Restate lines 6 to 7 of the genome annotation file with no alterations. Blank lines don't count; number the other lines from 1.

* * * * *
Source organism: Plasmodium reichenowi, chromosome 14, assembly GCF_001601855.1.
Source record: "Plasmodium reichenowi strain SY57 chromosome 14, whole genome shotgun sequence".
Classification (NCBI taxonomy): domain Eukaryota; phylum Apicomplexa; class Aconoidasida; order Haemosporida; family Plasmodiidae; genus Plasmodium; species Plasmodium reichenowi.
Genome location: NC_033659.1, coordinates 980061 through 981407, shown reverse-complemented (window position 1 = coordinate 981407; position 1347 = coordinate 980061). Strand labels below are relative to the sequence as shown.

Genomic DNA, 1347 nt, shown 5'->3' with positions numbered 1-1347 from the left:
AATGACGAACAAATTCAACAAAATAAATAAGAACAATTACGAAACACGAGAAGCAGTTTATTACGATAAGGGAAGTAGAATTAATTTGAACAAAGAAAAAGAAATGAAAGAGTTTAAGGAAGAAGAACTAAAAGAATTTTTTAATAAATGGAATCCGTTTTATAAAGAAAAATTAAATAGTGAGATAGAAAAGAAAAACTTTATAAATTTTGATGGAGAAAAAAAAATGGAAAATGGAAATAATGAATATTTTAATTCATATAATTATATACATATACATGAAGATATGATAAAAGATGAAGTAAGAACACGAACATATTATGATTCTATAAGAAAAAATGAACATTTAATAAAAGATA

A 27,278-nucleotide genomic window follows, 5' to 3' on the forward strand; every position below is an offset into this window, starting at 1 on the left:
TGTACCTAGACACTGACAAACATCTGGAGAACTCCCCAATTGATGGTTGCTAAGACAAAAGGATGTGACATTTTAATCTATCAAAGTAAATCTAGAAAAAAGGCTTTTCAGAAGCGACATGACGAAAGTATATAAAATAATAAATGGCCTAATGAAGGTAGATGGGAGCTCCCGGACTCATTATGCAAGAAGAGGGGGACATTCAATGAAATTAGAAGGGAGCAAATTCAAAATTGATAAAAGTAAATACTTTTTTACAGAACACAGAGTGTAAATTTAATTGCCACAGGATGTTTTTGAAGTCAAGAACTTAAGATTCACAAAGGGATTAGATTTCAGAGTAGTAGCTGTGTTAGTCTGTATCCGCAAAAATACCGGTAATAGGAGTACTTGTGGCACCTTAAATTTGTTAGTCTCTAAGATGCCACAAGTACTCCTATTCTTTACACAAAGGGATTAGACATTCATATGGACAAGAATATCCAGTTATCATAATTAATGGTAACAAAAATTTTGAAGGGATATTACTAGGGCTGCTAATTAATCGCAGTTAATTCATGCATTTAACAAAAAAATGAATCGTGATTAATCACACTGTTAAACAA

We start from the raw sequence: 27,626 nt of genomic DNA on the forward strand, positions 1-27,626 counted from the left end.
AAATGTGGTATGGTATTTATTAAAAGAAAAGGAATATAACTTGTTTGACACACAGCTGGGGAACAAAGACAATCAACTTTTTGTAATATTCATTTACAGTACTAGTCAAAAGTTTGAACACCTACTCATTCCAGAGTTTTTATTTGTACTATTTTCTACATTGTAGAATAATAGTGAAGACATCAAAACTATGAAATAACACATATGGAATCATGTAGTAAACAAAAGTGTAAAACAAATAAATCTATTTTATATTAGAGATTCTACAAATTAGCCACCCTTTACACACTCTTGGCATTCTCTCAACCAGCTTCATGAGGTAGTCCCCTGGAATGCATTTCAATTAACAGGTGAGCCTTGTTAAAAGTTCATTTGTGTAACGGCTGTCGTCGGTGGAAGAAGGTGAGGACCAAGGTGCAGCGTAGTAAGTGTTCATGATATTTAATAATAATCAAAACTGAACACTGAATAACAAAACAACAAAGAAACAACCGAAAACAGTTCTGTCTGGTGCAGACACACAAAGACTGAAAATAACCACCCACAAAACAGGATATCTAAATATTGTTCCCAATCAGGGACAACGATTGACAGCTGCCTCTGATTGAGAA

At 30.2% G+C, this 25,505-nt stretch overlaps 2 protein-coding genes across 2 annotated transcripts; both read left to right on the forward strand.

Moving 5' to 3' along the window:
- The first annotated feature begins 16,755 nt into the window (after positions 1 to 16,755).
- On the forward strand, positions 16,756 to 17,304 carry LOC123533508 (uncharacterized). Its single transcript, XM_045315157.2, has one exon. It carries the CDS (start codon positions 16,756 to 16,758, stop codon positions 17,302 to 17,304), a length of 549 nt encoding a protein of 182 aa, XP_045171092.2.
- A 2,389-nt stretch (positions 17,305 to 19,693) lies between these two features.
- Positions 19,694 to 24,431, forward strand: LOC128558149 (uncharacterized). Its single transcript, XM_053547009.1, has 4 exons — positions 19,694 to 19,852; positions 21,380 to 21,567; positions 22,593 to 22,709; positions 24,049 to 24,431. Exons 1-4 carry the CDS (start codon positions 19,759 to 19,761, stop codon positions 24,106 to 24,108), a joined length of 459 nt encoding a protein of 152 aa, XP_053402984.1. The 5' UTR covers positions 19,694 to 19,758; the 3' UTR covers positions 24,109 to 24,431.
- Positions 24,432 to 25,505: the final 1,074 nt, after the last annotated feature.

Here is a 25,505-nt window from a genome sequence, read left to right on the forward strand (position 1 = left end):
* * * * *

AATGACGAACAAATTCAACAAAATAAATAAGAACAATTACGAAACACGAGAAGCAGTTTATTACGATAAGGGAAGTAGAATTAATTTGAACAAAGAAAAAGAAATGAAAGAGTTTAAGGAAGAAGAACTAAAAGAATTTTTTAATAAATGGAATCCGTTTTATAAAGAAAAATTAAATAGTGAGATAGAAAAGAAAAACTTTATAAATTTTGATGGAGAAAAAAAAATGGAAAATGGAAATAATGAATATTTTAATTCATATAATTATATACATATACATGAAGATATGATAAAAGATGAAGTAAGAACACGAACATATTATGATTCTATAAGAAAAAATGAACATTTAATAAAAGATA

A 27,278-nucleotide genomic window follows, 5' to 3' on the forward strand; every position below is an offset into this window, starting at 1 on the left: